Six hours after leaving Etten-Leur, we reached Hotel Wilhelmshoehe where we’ll stay for the next 4 nights. It’s been 6 or 7 years since we were last here. On that occasion John and Matthew took our Honda Civic for several laps of the Nordschliefe while Kim drank tea at the hotel and tried not to worry that they wouldn’t come back alive!

We were met by Jacqueline and Ulrich’s daughter who is the spitting image of her mother.

The rest of the afternoon was spent planning our cycling trips for the next few days. Suddenly a couple of 7 mile rides have turned into a 35 mile marathon. We’re assured that it’s all downhill!

John’s experience in Etten-Leur

During my five mile drive to site each morning it’s very noticable how cars give way to bikes, there are cycle paths everywhere, an absence of hills, all bikes have luggage racks and lots of secure covered cycle parking is available……… the UK has a very long way to go.

Cycle parking at the hotel.


Initial concerns about running a training course in a foreign country quickly evaporated, everyone speaks excellent English and seems to understand every word – occasionally the group reverts to speaking Dutch to discuss some detail points but then take the trouble to summarise that discussion in English, probably because I’m looking blankly at them.  Of course the only Dutch words I can remember are ‘Circuit Zandvoort’ and “Arnhem a Bridge to Far”.  Although everyone speaks English they pointed out that they do struggle with a Newcastle accent and for some reason phrases such as “Yer gannin’ proper radgie, man. Caln doon, al mek a cuppa.” seem to cause difficulty.

At lunchtime, everything stops as we briskly head to the site canteen, the idea is to get there early enough to make sure some Kroketten are still available. Dutch Kroketten are about ten times larger than croquettes found in the U.K. and seem to consist of potato together with some unidentified meat in a savoury béchamel sauce rolled in breadcrumbs. This sought after delicacy is then enthusiastically mashed onto a slice of rye bread before being eaten with a sliced boiled egg on top.


Having skilfully avoided Kroketten yesterday, my hosts encouraged me to try them today. As fast food goes it was fine but its unlikely they will feature on our menu at home.
Soup also seems very popular and my hosts were rather surprised when I declined soup to go with the Kroquettes they had acquired for me. Even the hotel has six different soups on the menu, one of which is courgette and we’re tempted to take some home for Matt!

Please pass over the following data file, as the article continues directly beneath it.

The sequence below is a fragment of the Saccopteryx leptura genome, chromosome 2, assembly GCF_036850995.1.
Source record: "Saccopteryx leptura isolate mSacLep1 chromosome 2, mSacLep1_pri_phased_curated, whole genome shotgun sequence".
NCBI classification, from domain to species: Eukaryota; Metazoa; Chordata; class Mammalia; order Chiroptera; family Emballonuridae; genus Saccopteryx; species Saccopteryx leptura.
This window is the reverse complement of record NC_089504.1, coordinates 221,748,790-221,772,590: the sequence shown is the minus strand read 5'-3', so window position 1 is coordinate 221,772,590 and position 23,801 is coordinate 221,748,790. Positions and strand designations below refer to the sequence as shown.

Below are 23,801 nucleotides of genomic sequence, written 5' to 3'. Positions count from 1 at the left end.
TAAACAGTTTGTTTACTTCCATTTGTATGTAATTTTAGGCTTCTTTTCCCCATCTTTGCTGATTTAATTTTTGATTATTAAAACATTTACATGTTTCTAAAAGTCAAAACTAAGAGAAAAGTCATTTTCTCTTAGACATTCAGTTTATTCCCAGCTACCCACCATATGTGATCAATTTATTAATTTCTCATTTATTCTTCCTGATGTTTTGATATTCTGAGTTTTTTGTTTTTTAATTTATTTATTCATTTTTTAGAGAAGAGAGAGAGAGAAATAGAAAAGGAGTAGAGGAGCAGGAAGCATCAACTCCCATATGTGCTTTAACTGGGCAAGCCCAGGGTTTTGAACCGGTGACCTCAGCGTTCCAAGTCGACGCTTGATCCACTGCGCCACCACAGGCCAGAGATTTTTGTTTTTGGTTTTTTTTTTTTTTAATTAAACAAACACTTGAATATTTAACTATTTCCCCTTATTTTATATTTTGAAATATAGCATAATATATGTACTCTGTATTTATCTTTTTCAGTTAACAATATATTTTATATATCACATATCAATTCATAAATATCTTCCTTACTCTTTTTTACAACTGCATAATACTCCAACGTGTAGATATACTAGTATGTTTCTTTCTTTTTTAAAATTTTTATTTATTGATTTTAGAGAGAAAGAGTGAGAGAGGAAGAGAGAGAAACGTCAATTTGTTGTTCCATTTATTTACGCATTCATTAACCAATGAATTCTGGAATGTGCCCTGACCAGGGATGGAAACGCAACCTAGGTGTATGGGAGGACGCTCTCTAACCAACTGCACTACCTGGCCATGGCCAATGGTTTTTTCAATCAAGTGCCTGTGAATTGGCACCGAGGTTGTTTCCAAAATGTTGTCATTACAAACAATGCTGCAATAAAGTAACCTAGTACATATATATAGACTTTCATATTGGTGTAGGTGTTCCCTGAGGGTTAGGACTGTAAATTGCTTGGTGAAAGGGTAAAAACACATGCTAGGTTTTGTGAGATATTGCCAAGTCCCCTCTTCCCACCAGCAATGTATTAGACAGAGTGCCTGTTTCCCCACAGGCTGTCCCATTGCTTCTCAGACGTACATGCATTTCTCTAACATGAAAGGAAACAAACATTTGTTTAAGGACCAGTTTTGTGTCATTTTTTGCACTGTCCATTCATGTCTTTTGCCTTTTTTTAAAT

A day in Etten-Leur

Today’s challenge was a two mile walk into Etten-Lear, there was no way I could sit on a bike again!

I do like such easy walking, the pavements are wide and it really is very flat. The main road has a series of watercourses running alongside it, I assume for drainage. They’re neatly planted with lilies, reed’s and bamboo and home to a wide range of waterfowl and amphibians. Obviously I had to stop and check out each one on my way!

The town itself felt very modern with a shiny, new shopping centre surrounded by shopping streets. Everywhere seems very clean and well cared for. I managed to find the main square where I sat opposite ‘Van Gogh’s Kerk’. Van Gogh’s father was the vicar at this church and Vincent grew up in Etten. There is a small museum, disappointingly, it only opens afternoons and not on Tuesdays so I feel I’ve missed the cultural heart of the town.

Intrepid explorer that I am, I decided to take a different route back to the hotel which took me past some interesting sights..

As far as I can work out, the stijloren is a jester and carnivals are held in his honour. If anyone can find a site that translates into English, please let me know, I’d like to know more about this weird looking man.
I walked through many different types of housing, most of which would have me searching Rightmove with a view to living here but I also saw some run down, poorly maintained housing which was a reality check. Until then, everything I’d indicated a country with high standards for everyone. The award for the most unexpected sight goes to what, in the U.K., would have been a poorly maintained grassed roundabout in the middle of a housing estate. Here it had been fenced and was an unusual wildlife haven with a small herd of fallow deer, a turkey, a peacock and a selection of geese. The picture isn’t great but at least I remembered to take one….

To help you remember that John is here with me, here’s his highlight of the trip so far…. Last night we ventured out of the hotel to find a big DIY shop next door, John loves foreign shops and this could only have been bettered by a supermarket! He’s always on the look out for the things you wouldn’t see at home, I’m not sure that we’ll get home without one….

Kim’s cycle trip to Breda

While John was working hard, I decided to cycle the  6-7 miles to Breda.

According to the receptionist, the cycle routes are great and clearly signposted, what could possibly go wrong? As it turned out, not much.  The cycle network is fantastic and, having priority over cars, takes some getting used to but makes for a easy, safe cycling. I would challenge that signage is clear but my new Cycleways app came to the rescue and a few u-turns all added to the excitement.

Breda was very pretty and I’m sorry there aren’t many photos, I was too busy looking at scenery and buildings to think about taking pictures to share. Anyway, here is one of the bike which is typical of those here. I found it very heavy and it took a while for me to realise it had gears.

Despite spending most of the day on my adventure, this is the only other photo of Breda. The cathedral was a stunning and I’m sitting with my back against it!.

I’m not sure what tomorrow’s adventure will be while John is working but I’ll try for better photos!

Our next trip starts here…..

We are heading for the Mosel, for some cycling, via Holland. John has truly become an international Health and Safety Consultant!  He’s training in Holland for a couple of days before we head back to our favourite hotel in Auderath for a few days of cycling, boat trips and walking. Kim, obviously, is hoping for more boat trips and less cycling and walking.

The Beetle was packed to bursting and, for a car that struggles to hold the weekly shop, it has been fantastic. Everything fitted! Admittedly, the only way we can get the Bromptons in is to put the roof down….

We had an effortless drive, via Eurotunnel, and the hotel is very shiny and grand unlike the train……